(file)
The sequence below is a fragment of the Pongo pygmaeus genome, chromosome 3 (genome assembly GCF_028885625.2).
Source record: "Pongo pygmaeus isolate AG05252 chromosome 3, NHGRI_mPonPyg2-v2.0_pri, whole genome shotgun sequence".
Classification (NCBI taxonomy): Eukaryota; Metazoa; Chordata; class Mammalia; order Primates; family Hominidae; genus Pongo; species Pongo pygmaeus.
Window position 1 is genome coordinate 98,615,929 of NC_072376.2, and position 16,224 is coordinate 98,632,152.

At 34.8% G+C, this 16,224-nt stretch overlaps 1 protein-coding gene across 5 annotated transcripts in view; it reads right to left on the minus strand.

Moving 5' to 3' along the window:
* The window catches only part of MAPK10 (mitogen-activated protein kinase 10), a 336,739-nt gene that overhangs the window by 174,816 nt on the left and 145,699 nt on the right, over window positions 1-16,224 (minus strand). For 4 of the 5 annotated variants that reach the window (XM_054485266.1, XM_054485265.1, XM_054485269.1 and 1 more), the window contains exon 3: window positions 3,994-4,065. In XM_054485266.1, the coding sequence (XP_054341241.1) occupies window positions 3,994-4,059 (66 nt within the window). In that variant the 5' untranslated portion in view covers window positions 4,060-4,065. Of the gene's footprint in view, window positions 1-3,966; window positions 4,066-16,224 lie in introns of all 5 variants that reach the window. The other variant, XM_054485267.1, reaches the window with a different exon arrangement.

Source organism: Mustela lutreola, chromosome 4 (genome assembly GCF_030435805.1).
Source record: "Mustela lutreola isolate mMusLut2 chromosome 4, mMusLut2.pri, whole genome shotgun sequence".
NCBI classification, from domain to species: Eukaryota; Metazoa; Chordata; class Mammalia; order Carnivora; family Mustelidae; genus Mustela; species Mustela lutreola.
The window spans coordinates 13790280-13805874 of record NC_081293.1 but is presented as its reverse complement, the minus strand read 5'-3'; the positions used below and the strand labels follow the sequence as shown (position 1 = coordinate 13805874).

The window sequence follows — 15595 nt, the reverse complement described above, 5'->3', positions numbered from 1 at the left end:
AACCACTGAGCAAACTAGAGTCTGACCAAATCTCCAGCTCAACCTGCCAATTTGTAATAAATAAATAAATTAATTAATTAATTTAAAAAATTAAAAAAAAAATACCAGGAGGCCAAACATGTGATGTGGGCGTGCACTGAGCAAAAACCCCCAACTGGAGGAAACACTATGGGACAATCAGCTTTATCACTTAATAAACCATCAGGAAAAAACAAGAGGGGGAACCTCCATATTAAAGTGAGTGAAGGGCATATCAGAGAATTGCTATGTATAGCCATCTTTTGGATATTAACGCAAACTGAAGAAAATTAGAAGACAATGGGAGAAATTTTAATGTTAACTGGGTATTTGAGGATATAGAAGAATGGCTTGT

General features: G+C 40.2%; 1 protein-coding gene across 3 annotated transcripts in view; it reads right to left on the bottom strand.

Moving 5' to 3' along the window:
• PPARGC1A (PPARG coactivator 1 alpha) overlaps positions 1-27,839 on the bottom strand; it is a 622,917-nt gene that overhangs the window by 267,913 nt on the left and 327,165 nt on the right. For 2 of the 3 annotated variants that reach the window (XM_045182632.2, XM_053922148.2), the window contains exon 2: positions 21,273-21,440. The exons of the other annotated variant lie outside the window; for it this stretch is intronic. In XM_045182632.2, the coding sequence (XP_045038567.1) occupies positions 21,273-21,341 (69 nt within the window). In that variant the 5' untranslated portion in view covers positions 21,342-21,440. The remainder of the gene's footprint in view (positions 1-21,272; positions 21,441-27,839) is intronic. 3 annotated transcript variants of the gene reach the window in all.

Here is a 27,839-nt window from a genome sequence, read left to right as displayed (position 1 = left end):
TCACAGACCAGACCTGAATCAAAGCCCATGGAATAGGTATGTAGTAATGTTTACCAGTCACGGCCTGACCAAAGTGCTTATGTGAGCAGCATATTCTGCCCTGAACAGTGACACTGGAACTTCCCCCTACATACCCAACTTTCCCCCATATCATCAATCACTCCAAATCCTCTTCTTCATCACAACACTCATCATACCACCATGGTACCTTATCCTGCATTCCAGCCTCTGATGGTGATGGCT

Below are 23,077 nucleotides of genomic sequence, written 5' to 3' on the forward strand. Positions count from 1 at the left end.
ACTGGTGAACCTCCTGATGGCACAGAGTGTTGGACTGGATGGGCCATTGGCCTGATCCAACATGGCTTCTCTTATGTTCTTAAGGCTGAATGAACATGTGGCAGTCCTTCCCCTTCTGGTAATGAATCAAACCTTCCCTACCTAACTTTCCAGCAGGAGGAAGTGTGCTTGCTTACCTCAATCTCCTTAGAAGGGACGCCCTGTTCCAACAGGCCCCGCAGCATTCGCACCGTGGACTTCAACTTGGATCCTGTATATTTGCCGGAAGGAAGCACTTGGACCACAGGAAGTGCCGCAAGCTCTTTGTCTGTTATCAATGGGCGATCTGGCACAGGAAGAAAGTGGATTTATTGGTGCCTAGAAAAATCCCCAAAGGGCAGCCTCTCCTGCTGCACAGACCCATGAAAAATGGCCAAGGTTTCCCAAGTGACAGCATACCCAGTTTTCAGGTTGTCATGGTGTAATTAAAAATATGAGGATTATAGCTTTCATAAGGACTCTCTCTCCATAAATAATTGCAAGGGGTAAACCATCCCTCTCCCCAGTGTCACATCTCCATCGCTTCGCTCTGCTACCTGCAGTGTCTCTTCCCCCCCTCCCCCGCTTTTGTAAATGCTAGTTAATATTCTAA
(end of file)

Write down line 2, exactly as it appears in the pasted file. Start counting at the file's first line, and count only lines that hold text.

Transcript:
Source record: "Pongo pygmaeus isolate AG05252 chromosome 3, NHGRI_mPonPyg2-v2.0_pri, whole genome shotgun sequence".